The great Russian author Leo Tolstoy (1828-1910) once said that art is not the manifestation of some mysterious idea of beauty. It is not a production of pleasing objects. And above all, it is not pleasure.

“It is a means of union among men, joining them together in the same feelings, and is indispensable for the life and progress toward the well-being of individuals and of humanity,” he wrote in an essay.

It might be easy to say that we would all be better off with a little more of this. After all, Malaysia has lots of space for art to grow into – or is it space for us to grow into art?

Kuala Lumpur-born photographer Vignes Balasingam, who is the man behind the homegrown Obscura Festival of Photography, has plenty to say about art and, inextricably, photography.

“Every possible human expression when expressed honestly is a work of art. From the birth of radical scientific ideas to economic policies, art exists everywhere where humanity has projected its own transcendence unto the world,” he says.

In this sense, the idea for a flying machine and the endeavours to make it happen are as much works of art as they are scientific.

“In our earnestness we find transcendence, or come close to it,” he comments.

But in a society where “art” and “photography” exhibitions are often discussed as if they were two separate entities, how do we bridge this perceived gap?

Photo: Nadirah Zakariya

Art is an expression of the human spirit, says Vignes Balasingam. Photo: Nadirah Zakariya

Vig is having none of this.

“Art is an expression of the human spirit,” he says. “In this sense, photography has always been art to me, and the failure to realise this rests in the ignorance of the beholder.”

The founder and director of Obscura Festival of Photography wrapped up co-curating an art photography exhibition, Person(a), at Publika in Kuala Lumpur, last month.

Meanwhile, work has already begun for the fourth edition of Obscura Festival in Penang next year.

Since the inaugural festival in 2013, Vig has been swept up in a whirlwind of constant building, deconstructing, and rebuilding.

“To preserve the element of surprise and keep the festival fresh, we tear down the previous festival’s structure and redesign it from ground up,” he says.

He describes Obscura Festival as a story-telling event which works with personal photography projects (ranging from journalistic to the more conceptual) and brings together some of the most interesting stories around the world.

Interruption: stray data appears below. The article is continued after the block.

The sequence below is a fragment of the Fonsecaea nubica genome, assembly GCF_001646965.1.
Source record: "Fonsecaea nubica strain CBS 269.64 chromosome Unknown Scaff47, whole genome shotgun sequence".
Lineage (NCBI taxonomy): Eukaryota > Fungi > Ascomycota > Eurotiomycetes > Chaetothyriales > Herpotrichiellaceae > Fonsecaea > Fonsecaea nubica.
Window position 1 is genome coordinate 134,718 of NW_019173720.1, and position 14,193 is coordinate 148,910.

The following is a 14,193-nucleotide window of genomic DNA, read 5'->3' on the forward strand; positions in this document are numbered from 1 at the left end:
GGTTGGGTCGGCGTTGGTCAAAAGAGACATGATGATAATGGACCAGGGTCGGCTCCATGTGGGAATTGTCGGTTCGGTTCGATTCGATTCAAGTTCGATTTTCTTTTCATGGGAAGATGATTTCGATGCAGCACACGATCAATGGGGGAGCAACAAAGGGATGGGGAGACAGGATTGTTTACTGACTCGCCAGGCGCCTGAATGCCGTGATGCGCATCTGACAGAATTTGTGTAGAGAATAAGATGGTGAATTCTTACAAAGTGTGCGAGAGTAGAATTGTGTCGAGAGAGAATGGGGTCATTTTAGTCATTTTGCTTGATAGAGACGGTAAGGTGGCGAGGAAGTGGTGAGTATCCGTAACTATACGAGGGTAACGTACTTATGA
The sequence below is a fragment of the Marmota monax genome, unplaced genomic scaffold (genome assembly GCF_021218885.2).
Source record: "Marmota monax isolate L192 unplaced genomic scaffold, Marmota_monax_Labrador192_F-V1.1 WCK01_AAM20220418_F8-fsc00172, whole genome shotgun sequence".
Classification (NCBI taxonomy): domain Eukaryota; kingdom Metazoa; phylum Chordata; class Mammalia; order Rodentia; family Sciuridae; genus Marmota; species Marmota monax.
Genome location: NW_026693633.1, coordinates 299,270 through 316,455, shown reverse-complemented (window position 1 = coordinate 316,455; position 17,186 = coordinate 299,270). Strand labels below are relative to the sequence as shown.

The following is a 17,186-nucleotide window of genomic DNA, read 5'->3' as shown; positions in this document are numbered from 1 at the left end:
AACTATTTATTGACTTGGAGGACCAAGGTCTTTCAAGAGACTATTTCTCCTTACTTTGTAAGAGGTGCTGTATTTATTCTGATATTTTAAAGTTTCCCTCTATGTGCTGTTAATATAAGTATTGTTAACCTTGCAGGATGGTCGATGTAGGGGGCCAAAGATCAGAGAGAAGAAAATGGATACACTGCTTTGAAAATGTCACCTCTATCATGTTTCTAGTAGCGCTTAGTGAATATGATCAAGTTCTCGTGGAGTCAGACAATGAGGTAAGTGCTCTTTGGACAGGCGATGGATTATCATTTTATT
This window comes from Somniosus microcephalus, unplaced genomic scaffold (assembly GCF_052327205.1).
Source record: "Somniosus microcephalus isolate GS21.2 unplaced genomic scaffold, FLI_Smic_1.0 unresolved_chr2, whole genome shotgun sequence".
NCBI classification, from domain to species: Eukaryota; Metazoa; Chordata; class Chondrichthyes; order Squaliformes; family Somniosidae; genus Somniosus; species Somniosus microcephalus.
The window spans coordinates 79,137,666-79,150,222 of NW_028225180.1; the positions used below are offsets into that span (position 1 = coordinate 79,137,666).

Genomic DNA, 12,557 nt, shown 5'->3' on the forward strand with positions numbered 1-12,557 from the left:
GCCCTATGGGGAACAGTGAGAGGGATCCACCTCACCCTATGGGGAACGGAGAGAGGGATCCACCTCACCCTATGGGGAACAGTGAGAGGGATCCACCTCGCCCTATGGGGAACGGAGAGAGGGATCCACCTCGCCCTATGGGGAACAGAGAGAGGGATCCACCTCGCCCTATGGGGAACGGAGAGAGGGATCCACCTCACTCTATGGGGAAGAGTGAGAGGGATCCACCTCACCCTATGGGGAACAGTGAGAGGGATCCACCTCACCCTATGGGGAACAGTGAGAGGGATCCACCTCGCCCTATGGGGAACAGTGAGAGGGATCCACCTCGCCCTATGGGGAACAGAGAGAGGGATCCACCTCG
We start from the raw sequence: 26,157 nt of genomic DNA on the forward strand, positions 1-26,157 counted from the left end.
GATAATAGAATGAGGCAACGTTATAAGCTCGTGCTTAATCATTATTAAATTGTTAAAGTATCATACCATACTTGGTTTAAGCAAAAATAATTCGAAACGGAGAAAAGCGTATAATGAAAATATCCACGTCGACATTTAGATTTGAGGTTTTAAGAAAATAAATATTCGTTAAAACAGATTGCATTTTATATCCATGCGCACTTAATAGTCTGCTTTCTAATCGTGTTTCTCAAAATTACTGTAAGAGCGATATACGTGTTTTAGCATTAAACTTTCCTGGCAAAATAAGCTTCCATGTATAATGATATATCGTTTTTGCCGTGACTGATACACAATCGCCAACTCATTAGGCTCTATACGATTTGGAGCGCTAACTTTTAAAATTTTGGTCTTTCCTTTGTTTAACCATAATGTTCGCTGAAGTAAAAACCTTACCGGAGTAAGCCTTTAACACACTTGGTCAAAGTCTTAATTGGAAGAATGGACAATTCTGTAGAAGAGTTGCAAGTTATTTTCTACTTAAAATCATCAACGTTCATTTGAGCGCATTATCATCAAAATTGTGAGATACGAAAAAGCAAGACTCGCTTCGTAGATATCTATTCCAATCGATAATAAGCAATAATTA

It is a big dream, borne of ideas gleaned from other international festivals and forums, and spurred by the realisation that we do not have any major international photography event in the country.

Among other things, being part of the Asia-Europe Emerging Photographers’ Forum and visiting the Angkor Photo Festival and Photo Phnom Penh in Cambodia, provided Vig with an idea of how a good festival could be run.

Participants of the Pinhole Camera Project posing with their array of pinhole cameras made from recycled materials at the Penang Youth Centre on Acheh Street. The five-day workshop taught 30 youths the science of images and how cameras work in conjunction with the Obscura Festival and one of its partners Ecocentric Transitions. Photo: The Star/Goh Saik Lee

Participants of the Pinhole Camera Project posing with their array of pinhole cameras made from recycled materials at the Penang Youth Centre on Acheh Street. The five-day workshop taught 30 youths the science of images and how cameras work in conjunction with the Obscura Festival and one of its partners Ecocentric Transitions. Photo: The Star/Goh Saik Lee

From the show Confessions of An Evil Orientalist at Obscura Festival 2015. Photo: Waswo X. Waswo (US).

From the show Confessions of An Evil Orientalist at Obscura Festival 2015. Photo: Waswo X. Waswo (US).

In putting together the initial plans for the festival, his goals were to study the rest of the photography festivals in the region and to produce a festival that supported their efforts.